I have spent countless hours tryingto control for these confounding variables in search of the perfectintervention or the “right” approach toward helping students with the mostprofound and significant behavioral needs. Although I will not make the claimthat a magic wand or silver bullet has been discovered to “fix” the challengesin these student’s lives, I can say with a great deal of confidence that the exerciseoccurring through exergaming has been by far the closest thing to a cure-allthat I have seen in 8 years of practice.

I have always been a proponent andstrong advocate for experiential and activity-based interventions for allindividuals, but especially for those with challenges around emotion-regulationand impulse control. I have seen remarkable changes in individuals withengagement, self-regulation, and self-esteem through interventions such asropes courses, service learning, and cooperative problem solving. However, Ihad never anticipated the immediate and robust positive changes that I havewitnessed through exergaming in just a matter of weeks.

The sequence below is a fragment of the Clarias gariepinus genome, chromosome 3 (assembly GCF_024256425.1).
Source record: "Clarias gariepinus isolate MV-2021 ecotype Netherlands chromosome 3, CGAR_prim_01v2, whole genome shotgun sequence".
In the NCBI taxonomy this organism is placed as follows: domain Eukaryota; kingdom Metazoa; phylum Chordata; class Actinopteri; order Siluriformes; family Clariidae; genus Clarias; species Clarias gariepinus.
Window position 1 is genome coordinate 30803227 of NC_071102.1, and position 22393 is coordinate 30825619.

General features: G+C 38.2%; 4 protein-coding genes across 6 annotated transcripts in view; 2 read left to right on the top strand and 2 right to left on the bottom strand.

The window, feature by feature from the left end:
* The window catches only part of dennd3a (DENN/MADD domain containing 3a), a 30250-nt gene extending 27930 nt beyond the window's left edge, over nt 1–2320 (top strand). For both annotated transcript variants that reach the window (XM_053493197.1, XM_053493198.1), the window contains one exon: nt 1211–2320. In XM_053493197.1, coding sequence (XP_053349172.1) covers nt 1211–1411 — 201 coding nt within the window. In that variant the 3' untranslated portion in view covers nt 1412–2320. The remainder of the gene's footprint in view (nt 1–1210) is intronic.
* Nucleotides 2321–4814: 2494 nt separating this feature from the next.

Students that previously had nooutlet for excessive energy or psychomotor agitation suddenly had a positive,prosocial, and popular way to channel their energy without feeling stigmatizedor embarrassed for deficiencies in motor skills or coordination. Students thathad previously struggled to maintain five minutes of focused attention on atask were soon able to double their time on task due to a small amount ofpreventive activity. In short, there have been undeniable positive changes inconcentration, mood, attitude, and self-esteem across students since thedevelopment of our exergaming lab.

Teachers have been able to increasethe amount of time for direct academic instruction due to increased studentengagement and focus. Plus, it has been an absolute joy to see my colleaguessmile, laugh, and engage with students in a genuine and earnest manner devoidof power struggles, stress, and consternation. Students that have internalizedmessages of worthlessness, skill-deficiency, disability, impoverishment, andbeing “stupid” have begun to entertain new self-concepts. Students arebeginning to realize their worth, competency, and potential worthy ofsignificant, trust, time, and financial investment, or in the words of a student;“Mr. V…, for the first time in my life, someone has trusted me with an Xbox andcared about me enough to get me one!”